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Publication numberUS7509219 B2
Publication typeGrant
Application numberUS 11/380,166
Publication dateMar 24, 2009
Filing dateApr 25, 2006
Priority dateAug 13, 2003
Fee statusPaid
Also published asDE112004001503T5, US7065455, US20050034537, US20060243062, WO2005019777A2, WO2005019777A3
Publication number11380166, 380166, US 7509219 B2, US 7509219B2, US-B2-7509219, US7509219 B2, US7509219B2
InventorsManus P. Henry, Mayela E. Zamora
Original AssigneeInvensys Systems, Inc.
Export CitationBiBTeX, EndNote, RefMan
External Links: USPTO, USPTO Assignment, Espacenet
Correcting frequency in flowtube measurements
US 7509219 B2
Abstract
Techniques are described for accurately measuring a density or other parameter of a fluid traveling through a vibratable conduit, using a flowmeter. The techniques involve obtaining measurements of a frequency of vibration of the conduit, as a function of a phase difference between two sensors measuring the vibration. Using the measurements, a corrected frequency corresponding to a zero phase difference can be estimated, and this corrected frequency can be used to perform density calculations. These techniques remove an undesirable dependency between the frequency/phase difference variables.
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Claims(21)
1. A flowmeter comprising:
a vibratable flowtube;
a driver connected to the flowtube and operable to impart motion to the flowtube;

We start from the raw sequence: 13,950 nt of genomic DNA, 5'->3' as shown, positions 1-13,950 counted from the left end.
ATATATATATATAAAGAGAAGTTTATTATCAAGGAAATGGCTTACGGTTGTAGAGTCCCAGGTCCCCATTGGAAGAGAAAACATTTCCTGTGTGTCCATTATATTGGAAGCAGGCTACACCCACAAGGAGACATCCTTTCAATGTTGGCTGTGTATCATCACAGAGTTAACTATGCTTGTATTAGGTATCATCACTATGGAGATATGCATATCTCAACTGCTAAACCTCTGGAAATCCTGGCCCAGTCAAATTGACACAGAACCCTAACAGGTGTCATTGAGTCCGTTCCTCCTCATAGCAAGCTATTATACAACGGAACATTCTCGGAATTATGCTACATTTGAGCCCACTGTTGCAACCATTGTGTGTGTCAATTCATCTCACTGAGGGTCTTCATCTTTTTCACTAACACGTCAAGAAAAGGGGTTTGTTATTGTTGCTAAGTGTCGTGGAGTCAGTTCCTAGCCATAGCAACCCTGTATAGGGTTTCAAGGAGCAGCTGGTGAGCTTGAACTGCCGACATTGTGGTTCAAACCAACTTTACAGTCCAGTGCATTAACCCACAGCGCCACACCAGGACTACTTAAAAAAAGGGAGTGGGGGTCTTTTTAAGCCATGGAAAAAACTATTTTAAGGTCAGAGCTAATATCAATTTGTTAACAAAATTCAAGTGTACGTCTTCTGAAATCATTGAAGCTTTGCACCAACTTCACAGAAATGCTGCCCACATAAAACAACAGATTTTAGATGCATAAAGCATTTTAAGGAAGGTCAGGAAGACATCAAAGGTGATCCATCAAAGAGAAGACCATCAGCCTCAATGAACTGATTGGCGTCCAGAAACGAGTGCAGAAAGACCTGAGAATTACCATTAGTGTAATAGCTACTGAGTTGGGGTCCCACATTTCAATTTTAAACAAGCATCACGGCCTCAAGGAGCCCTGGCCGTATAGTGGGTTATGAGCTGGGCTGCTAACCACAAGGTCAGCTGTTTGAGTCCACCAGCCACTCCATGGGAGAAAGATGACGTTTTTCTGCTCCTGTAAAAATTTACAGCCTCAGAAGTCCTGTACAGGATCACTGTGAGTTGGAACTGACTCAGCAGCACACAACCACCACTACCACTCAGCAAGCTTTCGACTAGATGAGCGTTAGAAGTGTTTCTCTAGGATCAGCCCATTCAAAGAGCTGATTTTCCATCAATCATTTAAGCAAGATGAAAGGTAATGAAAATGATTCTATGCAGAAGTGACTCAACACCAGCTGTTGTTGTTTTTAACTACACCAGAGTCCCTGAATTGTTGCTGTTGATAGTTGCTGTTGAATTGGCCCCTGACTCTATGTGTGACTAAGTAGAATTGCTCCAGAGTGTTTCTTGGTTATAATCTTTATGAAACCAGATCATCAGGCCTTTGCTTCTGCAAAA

a first sensor connected to a first portion of the flowtube and operable to sense a motion of the flowtube and generate a first sensor signal;
a second sensor connected to a second portion of the flowtube and operable to sense the motion of the flowtube and generate a second sensor signal; and
a controller operable to:
access a frequency correction that is determined based on a characteristic curve of frequency versus phase difference;
determine an apparent frequency of the motion from the first and second signal; and
adjust the apparent frequency based on the accessed frequency correction and a phase difference between the first sensor signal and the second sensor signal, thereby obtaining a corrected frequency.
2. The flowmeter of claim 1 wherein the controller is operable to determine a density of a material flowing through the flowtube based on the corrected frequency.
3. The flowmeter of claim 1 wherein the controller is operable to determine a mass flow rate of a material flowing through the flowtube based on the corrected frequency and the phase difference.
4. The flowmeter of claim 1 wherein the controller stores data indicative of the characteristic curve and determines the frequency correction based on the stored characteristic curve.
5. The flowmeter of claim 4 wherein the controller is configured to determine the frequency correction based on a linear regression.